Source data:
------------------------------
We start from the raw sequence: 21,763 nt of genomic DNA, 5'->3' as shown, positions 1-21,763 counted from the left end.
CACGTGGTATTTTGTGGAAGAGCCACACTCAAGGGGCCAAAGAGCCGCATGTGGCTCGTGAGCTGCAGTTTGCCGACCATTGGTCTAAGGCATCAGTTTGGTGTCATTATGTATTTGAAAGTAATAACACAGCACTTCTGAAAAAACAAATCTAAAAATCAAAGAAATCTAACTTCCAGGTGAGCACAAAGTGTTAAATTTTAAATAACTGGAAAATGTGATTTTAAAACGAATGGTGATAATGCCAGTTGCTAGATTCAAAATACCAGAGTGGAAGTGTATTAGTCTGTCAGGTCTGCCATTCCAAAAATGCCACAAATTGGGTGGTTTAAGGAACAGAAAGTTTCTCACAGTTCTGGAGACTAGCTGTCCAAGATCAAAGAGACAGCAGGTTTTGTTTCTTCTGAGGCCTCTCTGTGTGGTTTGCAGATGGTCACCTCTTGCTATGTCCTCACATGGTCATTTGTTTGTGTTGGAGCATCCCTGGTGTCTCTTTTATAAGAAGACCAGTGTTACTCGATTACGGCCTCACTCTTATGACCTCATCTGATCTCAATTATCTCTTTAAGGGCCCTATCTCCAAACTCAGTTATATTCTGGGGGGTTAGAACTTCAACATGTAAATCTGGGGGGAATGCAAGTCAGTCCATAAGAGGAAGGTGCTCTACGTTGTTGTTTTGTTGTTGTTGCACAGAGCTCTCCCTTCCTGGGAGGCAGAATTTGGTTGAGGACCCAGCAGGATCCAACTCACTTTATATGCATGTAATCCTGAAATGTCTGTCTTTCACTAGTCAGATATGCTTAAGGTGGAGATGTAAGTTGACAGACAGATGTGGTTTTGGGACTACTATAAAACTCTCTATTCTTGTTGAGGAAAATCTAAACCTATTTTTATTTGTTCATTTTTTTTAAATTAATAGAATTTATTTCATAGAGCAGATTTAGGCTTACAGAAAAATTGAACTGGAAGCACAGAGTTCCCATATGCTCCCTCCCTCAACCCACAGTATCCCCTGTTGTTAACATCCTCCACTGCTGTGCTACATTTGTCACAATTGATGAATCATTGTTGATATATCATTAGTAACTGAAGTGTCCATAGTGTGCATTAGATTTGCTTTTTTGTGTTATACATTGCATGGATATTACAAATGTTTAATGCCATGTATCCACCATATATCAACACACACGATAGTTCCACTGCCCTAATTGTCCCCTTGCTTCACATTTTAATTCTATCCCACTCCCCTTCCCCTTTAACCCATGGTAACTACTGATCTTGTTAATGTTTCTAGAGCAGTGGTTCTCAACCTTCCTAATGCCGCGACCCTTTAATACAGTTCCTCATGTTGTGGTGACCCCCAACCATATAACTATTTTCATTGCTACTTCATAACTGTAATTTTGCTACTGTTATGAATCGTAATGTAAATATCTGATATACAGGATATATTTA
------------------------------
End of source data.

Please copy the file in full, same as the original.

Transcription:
We start from the raw sequence: 21,763 nt of genomic DNA, 5'->3' as shown, positions 1-21,763 counted from the left end.
CACGTGGTATTTTGTGGAAGAGCCACACTCAAGGGGCCAAAGAGCCGCATGTGGCTCGTGAGCTGCAGTTTGCCGACCATTGGTCTAAGGCATCAGTTTGGTGTCATTATGTATTTGAAAGTAATAACACAGCACTTCTGAAAAAACAAATCTAAAAATCAAAGAAATCTAACTTCCAGGTGAGCACAAAGTGTTAAATTTTAAATAACTGGAAAATGTGATTTTAAAACGAATGGTGATAATGCCAGTTGCTAGATTCAAAATACCAGAGTGGAAGTGTATTAGTCTGTCAGGTCTGCCATTCCAAAAATGCCACAAATTGGGTGGTTTAAGGAACAGAAAGTTTCTCACAGTTCTGGAGACTAGCTGTCCAAGATCAAAGAGACAGCAGGTTTTGTTTCTTCTGAGGCCTCTCTGTGTGGTTTGCAGATGGTCACCTCTTGCTATGTCCTCACATGGTCATTTGTTTGTGTTGGAGCATCCCTGGTGTCTCTTTTATAAGAAGACCAGTGTTACTCGATTACGGCCTCACTCTTATGACCTCATCTGATCTCAATTATCTCTTTAAGGGCCCTATCTCCAAACTCAGTTATATTCTGGGGGGTTAGAACTTCAACATGTAAATCTGGGGGGAATGCAAGTCAGTCCATAAGAGGAAGGTGCTCTACGTTGTTGTTTTGTTGTTGTTGCACAGAGCTCTCCCTTCCTGGGAGGCAGAATTTGGTTGAGGACCCAGCAGGATCCAACTCACTTTATATGCATGTAATCCTGAAATGTCTGTCTTTCACTAGTCAGATATGCTTAAGGTGGAGATGTAAGTTGACAGACAGATGTGGTTTTGGGACTACTATAAAACTCTCTATTCTTGTTGAGGAAAATCTAAACCTATTTTTATTTGTTCATTTTTTTTAAATTAATAGAATTTATTTCATAGAGCAGATTTAGGCTTACAGAAAAATTGAACTGGAAGCACAGAGTTCCCATATGCTCCCTCCCTCAACCCACAGTATCCCCTGTTGTTAACATCCTCCACTGCTGTGCTACATTTGTCACAATTGATGAATCATTGTTGATATATCATTAGTAACTGAAGTGTCCATAGTGTGCATTAGATTTGCTTTTTTGTGTTATACATTGCATGGATATTACAAATGTTTAATGCCATGTATCCACCATATATCAACACACACGATAGTTCCACTGCCCTAATTGTCCCCTTGCTTCACATTTTAATTCTATCCCACTCCCCTTCCCCTTTAACCCATGGTAACTACTGATCTTGTTAATGTTTCTAGAGCAGTGGTTCTCAACCTTCCTAATGCCGCGACCCTTTAATACAGTTCCTCATGTTGTGGTGACCCCCAACCATATAACTATTTTCATTGCTACTTCATAACTGTAATTTTGCTACTGTTATGAATCGTAATGTAAATATCTGATATACAGGATATATTTA